Companion Animal Microchipping

AVMA Provides Resources on Animal Microchipping
The AVMA has released two resources on microchipping of animals: a backgrounder and answers to frequently asked questions. The backgrounder provides information on microchip types and standards, and the benefits and challenges of using the devices. The frequently asked questions include what a microchip is, how it is implanted into an animal, and what type of information it contains. Topics also addressed include whether implanted microchips cause cancer and whether the benefits of microchipping outweigh the risks. You can also click here for more information about microchipping around the world.

AAHA Offers Universal Pet Microchip Lookup Tool
Combined with a collar and current name tag, a microchip increases the likelihood of a lost pet being safely reunited with its owner. However, even with a microchip scanner, identifying the correct pet recovery registry to contact can be challenging.

To alleviate the guesswork for veterinary hospitals, animal control facilities, and shelter staff members, the American Animal Hospital Association (AAHA) has created the AAHA Universal Pet Microchip Lookup Tool, a free, internet-based resource that assists with microchip identification, helping reunite pets and owners by checking participating pet recovery services’ registries to determine which registry should be contacted. The AAHA Universal Pet Microchip Lookup Tool can be accessed online at www.petmicrochiplookup.org.

The Association has been working with microchipping and pet recovery industry leaders for the past year on the development of this new tool. The participating companies include AKC CAR, HomeAgain, Petlink by Datamars and resQ by Bayer.

The AAHA Universal Pet Microchip Lookup Tool works by checking the databases of participating pet recovery services to determine which has registration information available for a microchip. Once a microchip identification number is entered into the tool, within seconds a list of all the registries with microchip registration information available, along with the registries’ contact information, will appear in chronological order; the registry with the most recent update appears first. If the microchip has not been registered with any participating pet recovery service, the result returned will default to the microchip’s manufacturer or distributor. While the tool will not return the pet owner information contained in the registries’ databases, it will identify which registries should be contacted when a lost pet is scanned and a microchip is found.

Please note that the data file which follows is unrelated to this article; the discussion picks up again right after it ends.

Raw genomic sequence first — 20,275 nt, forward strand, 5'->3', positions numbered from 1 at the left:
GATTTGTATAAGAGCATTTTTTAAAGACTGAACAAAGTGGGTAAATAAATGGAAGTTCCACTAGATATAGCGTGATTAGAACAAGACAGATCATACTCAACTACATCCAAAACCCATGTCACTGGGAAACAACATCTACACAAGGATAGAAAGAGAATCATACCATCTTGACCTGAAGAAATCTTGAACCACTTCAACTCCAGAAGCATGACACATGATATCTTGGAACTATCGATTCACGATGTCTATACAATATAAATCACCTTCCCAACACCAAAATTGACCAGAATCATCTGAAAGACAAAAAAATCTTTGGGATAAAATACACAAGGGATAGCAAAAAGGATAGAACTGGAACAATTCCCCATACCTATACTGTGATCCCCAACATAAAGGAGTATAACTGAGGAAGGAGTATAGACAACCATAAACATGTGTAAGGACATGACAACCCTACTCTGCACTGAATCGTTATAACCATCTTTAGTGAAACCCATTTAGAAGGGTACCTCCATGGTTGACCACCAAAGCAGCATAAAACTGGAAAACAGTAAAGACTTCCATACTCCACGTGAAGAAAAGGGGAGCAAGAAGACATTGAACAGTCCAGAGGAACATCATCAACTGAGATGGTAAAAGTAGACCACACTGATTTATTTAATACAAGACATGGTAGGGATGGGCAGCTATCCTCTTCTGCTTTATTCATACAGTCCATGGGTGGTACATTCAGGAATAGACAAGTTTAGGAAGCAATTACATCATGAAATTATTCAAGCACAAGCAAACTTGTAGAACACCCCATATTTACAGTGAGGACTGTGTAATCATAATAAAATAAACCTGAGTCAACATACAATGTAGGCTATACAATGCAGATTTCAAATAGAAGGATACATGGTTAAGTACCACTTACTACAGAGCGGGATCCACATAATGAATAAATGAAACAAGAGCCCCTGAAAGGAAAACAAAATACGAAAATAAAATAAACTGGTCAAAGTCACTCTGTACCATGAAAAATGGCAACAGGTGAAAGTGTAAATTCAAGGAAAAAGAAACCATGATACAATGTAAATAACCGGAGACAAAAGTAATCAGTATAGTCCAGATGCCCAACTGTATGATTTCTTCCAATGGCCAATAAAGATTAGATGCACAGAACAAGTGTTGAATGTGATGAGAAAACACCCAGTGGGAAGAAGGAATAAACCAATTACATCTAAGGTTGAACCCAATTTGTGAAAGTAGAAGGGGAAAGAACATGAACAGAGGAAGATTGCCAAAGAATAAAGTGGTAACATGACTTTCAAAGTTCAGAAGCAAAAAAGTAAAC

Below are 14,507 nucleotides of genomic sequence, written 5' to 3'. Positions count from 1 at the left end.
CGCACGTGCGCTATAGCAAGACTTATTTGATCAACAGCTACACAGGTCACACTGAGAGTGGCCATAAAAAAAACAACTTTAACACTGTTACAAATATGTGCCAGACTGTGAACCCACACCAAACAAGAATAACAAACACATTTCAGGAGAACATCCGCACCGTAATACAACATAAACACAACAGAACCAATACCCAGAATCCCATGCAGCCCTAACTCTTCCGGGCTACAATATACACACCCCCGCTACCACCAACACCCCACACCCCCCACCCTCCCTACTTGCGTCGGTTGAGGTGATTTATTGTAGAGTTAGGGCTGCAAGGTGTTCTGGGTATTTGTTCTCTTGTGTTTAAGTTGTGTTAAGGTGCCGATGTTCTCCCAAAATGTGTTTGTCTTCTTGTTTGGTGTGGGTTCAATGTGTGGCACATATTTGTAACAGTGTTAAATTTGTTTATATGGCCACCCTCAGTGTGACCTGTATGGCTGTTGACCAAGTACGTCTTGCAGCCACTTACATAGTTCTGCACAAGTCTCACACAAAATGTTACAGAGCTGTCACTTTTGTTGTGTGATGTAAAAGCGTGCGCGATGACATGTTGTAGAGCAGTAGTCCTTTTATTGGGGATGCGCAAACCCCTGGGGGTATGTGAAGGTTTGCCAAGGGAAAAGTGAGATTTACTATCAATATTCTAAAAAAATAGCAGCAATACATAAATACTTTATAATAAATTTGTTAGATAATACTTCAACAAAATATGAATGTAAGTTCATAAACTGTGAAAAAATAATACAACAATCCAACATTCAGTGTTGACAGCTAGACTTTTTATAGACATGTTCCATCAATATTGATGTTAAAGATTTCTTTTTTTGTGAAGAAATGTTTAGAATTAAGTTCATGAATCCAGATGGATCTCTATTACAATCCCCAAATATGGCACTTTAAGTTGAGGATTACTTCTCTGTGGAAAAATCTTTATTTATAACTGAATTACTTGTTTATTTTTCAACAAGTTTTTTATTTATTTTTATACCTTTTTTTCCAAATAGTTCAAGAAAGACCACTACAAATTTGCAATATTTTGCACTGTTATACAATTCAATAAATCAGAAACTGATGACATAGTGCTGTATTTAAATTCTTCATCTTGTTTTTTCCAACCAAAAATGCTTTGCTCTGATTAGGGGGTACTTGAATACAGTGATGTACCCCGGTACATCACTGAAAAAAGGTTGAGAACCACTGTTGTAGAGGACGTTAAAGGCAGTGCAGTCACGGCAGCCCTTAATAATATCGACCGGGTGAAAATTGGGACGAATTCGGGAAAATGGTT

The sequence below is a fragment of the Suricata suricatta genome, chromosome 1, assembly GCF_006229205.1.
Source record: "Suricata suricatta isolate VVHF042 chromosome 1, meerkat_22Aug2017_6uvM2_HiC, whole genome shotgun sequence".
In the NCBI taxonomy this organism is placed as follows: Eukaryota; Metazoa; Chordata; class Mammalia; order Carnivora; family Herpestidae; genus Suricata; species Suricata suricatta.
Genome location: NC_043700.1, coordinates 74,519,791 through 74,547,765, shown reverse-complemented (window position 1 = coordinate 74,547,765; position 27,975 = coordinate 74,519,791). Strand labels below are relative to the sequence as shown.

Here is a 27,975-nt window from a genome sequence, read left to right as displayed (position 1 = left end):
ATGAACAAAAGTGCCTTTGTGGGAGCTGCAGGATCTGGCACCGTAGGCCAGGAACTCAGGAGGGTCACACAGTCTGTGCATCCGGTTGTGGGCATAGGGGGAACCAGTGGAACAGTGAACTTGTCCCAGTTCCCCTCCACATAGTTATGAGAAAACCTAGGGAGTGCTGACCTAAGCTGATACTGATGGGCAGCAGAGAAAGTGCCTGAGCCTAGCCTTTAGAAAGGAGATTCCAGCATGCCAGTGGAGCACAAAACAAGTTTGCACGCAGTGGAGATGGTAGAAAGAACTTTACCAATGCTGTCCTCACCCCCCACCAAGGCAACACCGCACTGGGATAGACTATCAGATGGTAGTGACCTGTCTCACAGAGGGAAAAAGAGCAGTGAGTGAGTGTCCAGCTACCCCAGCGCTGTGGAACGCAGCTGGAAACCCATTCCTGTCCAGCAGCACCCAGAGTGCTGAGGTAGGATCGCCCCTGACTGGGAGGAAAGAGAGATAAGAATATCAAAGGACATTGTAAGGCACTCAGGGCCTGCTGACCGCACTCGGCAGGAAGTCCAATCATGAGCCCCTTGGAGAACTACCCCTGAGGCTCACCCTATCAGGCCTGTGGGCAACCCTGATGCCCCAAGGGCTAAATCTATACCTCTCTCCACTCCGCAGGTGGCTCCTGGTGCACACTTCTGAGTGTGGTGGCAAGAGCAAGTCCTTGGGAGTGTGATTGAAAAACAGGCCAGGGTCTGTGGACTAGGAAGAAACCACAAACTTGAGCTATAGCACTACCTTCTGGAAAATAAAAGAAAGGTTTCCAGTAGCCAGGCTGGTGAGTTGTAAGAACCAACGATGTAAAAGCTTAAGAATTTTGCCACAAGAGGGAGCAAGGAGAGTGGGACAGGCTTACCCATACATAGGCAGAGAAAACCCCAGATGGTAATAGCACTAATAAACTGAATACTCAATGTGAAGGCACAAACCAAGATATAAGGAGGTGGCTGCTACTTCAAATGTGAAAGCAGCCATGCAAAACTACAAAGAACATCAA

AAHA and the Coalition for Reuniting Pets and Families encourage all veterinary practices, shelters, and animal control facilities to bookmark www.petmicrochiplookup.org, and use it every time a lost pet is scanned.

For more information about the AAHA Universal Pet Microchip Lookup Tool, please visit www.petmicrochiplookup.org.

Large Animal Microchipping

Equine Science Working Group
The Equine Science Working Group was formed by the American Horse Council to make recommendations to the U.S. Department of Agriculture (USDA) regarding the identification of horses under the National Animal Identification System (NAIS).

Equine Science Working Group Report to the NAIS Subcommittee (PDF)
NAIS Recommendations to USDA, August 1, 2006 (PDF)